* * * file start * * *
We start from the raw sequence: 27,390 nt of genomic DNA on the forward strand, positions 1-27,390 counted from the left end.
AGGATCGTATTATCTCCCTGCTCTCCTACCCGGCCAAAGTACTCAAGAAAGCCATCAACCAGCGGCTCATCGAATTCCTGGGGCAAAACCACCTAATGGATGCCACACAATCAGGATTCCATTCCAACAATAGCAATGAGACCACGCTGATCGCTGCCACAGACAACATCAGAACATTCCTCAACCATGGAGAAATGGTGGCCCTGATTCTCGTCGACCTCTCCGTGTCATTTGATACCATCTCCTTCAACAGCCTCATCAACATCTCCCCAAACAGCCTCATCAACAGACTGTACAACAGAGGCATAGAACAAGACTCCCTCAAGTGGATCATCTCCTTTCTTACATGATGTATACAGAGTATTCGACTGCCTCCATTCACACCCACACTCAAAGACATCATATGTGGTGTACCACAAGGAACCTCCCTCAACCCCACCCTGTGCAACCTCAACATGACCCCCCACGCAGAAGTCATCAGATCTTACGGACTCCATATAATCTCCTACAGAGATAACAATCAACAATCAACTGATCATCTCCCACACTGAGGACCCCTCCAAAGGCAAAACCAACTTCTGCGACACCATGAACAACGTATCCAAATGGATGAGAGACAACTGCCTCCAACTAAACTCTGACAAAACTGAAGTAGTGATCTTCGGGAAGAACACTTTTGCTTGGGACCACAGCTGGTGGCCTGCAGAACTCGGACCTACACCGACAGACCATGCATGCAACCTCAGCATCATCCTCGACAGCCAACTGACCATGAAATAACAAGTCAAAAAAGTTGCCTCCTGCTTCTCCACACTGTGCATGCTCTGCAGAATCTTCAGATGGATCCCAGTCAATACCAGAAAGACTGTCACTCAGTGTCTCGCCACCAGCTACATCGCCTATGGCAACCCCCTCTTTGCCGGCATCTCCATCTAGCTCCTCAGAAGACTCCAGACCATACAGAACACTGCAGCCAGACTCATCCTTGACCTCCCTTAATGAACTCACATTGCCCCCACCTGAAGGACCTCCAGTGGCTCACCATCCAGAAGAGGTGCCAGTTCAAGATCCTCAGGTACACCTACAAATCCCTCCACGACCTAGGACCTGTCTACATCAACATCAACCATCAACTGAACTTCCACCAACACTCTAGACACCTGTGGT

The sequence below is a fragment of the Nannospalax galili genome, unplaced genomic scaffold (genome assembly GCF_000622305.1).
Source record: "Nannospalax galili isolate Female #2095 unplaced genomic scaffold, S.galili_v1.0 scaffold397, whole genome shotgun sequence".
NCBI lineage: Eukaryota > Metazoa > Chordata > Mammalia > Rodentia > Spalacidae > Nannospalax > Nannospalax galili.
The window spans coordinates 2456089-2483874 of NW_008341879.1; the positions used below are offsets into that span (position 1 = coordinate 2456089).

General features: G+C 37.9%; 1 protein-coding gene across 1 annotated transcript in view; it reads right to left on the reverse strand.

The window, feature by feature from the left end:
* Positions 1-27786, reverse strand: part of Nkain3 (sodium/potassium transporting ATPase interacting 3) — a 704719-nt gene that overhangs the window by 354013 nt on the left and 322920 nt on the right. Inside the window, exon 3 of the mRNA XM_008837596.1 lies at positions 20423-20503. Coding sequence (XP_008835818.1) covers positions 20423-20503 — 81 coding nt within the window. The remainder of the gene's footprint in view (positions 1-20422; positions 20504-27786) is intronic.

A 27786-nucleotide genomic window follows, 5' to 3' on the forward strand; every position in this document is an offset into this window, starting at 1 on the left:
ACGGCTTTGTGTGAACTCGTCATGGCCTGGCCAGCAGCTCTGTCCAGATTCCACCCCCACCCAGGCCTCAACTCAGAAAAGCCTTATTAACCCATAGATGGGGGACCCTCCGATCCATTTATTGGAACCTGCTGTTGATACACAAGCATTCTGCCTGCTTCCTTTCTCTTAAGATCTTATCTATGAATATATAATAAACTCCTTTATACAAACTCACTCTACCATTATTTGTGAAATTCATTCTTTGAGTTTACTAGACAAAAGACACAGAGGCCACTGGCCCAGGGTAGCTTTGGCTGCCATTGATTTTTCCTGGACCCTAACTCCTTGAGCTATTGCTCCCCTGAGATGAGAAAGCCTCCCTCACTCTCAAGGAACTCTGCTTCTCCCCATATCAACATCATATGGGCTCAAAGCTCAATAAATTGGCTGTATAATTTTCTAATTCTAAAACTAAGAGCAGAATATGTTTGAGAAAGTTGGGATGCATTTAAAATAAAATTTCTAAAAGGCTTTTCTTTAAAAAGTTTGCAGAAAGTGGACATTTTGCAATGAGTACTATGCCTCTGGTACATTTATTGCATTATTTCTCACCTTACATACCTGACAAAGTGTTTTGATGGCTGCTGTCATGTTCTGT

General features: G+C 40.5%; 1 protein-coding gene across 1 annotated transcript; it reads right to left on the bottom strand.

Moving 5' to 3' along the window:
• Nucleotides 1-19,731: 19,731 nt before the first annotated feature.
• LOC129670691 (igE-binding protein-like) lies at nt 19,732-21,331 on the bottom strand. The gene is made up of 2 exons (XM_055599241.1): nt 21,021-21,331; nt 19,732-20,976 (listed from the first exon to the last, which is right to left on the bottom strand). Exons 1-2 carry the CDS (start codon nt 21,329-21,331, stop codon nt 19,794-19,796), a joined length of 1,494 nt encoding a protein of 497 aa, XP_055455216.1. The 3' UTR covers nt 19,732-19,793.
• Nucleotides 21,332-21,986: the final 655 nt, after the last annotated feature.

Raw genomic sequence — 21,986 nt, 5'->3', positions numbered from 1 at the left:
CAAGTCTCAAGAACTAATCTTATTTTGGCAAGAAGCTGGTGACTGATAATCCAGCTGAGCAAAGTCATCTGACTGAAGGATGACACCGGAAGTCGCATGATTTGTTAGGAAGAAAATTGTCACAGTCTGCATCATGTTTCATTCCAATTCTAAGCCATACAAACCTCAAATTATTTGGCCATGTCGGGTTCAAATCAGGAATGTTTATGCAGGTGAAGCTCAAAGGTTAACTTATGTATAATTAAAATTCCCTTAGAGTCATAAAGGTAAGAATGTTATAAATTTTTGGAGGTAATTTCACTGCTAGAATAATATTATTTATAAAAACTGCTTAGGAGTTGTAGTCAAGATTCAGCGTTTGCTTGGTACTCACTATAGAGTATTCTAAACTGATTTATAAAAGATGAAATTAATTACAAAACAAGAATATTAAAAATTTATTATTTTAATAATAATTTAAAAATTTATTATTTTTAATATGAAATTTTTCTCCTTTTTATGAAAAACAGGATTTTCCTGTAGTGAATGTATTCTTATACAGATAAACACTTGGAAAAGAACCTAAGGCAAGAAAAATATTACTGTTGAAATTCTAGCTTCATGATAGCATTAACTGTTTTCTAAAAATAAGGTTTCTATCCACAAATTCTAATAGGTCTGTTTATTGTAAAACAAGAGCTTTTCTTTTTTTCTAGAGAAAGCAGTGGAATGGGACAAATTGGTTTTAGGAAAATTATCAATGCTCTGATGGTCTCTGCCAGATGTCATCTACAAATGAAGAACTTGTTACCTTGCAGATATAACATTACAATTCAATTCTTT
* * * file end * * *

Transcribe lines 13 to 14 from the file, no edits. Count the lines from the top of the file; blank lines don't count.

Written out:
Moving 5' to 3' along the window:
• Nucleotides 1-19,731: 19,731 nt before the first annotated feature.